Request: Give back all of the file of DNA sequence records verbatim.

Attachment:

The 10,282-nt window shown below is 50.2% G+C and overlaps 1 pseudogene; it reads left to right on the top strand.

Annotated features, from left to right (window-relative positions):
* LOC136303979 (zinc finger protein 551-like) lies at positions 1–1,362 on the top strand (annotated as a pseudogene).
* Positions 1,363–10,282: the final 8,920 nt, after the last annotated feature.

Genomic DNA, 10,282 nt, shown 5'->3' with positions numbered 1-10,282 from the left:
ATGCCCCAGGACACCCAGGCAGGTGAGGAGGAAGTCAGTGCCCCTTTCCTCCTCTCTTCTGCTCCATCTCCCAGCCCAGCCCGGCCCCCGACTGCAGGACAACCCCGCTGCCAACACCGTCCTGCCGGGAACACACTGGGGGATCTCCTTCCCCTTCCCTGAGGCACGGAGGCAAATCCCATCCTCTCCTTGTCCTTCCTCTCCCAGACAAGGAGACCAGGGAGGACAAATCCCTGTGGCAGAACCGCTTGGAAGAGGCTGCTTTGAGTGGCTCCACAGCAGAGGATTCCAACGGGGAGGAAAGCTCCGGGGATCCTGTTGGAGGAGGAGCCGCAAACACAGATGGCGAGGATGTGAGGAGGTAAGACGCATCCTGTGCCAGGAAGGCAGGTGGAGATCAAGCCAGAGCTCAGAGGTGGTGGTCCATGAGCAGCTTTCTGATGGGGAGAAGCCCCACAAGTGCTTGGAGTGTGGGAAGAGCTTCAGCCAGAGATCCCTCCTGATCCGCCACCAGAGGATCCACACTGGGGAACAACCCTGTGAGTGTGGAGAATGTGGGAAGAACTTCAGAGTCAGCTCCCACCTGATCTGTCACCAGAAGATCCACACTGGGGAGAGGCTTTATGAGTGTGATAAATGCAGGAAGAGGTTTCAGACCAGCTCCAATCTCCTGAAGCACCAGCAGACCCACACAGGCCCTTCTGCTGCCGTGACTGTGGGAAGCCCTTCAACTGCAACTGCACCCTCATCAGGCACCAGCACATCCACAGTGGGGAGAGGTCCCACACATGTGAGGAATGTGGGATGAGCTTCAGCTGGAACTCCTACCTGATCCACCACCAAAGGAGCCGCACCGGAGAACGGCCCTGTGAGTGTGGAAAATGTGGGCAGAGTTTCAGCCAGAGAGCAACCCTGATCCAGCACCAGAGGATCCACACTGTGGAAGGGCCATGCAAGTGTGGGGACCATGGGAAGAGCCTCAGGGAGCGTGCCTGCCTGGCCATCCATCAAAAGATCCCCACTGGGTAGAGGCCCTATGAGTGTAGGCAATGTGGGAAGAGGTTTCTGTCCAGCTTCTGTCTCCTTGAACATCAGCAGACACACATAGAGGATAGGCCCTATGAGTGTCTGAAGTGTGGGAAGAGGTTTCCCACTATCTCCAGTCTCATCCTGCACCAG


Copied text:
The 10,282-nt window shown below is 50.2% G+C and overlaps 1 pseudogene; it reads left to right on the top strand.

Annotated features, from left to right (window-relative positions):
* LOC136303979 (zinc finger protein 551-like) lies at positions 1–1,362 on the top strand (annotated as a pseudogene).
* Positions 1,363–10,282: the final 8,920 nt, after the last annotated feature.

Genomic DNA, 10,282 nt, shown 5'->3' with positions numbered 1-10,282 from the left:
ATGCCCCAGGACACCCAGGCAGGTGAGGAGGAAGTCAGTGCCCCTTTCCTCCTCTCTTCTGCTCCATCTCCCAGCCCAGCCCGGCCCCCGACTGCAGGACAACCCCGCTGCCAACACCGTCCTGCCGGGAACACACTGGGGGATCTCCTTCCCCTTCCCTGAGGCACGGAGGCAAATCCCATCCTCTCCTTGTCCTTCCTCTCCCAGACAAGGAGACCAGGGAGGACAAATCCCTGTGGCAGAACCGCTTGGAAGAGGCTGCTTTGAGTGGCTCCACAGCAGAGGATTCCAACGGGGAGGAAAGCTCCGGGGATCCTGTTGGAGGAGGAGCCGCAAACACAGATGGCGAGGATGTGAGGAGGTAAGACGCATCCTGTGCCAGGAAGGCAGGTGGAGATCAAGCCAGAGCTCAGAGGTGGTGGTCCATGAGCAGCTTTCTGATGGGGAGAAGCCCCACAAGTGCTTGGAGTGTGGGAAGAGCTTCAGCCAGAGATCCCTCCTGATCCGCCACCAGAGGATCCACACTGGGGAACAACCCTGTGAGTGTGGAGAATGTGGGAAGAACTTCAGAGTCAGCTCCCACCTGATCTGTCACCAGAAGATCCACACTGGGGAGAGGCTTTATGAGTGTGATAAATGCAGGAAGAGGTTTCAGACCAGCTCCAATCTCCTGAAGCACCAGCAGACCCACACAGGCCCTTCTGCTGCCGTGACTGTGGGAAGCCCTTCAACTGCAACTGCACCCTCATCAGGCACCAGCACATCCACAGTGGGGAGAGGTCCCACACATGTGAGGAATGTGGGATGAGCTTCAGCTGGAACTCCTACCTGATCCACCACCAAAGGAGCCGCACCGGAGAACGGCCCTGTGAGTGTGGAAAATGTGGGCAGAGTTTCAGCCAGAGAGCAACCCTGATCCAGCACCAGAGGATCCACACTGTGGAAGGGCCATGCAAGTGTGGGGACCATGGGAAGAGCCTCAGGGAGCGTGCCTGCCTGGCCATCCATCAAAAGATCCCCACTGGGTAGAGGCCCTATGAGTGTAGGCAATGTGGGAAGAGGTTTCTGTCCAGCTTCTGTCTCCTTGAACATCAGCAGACACACATAGAGGATAGGCCCTATGAGTGTCTGAAGTGTGGGAAGAGGTTTCCCACTATCTCCAGTCTCATCCTGCACCAG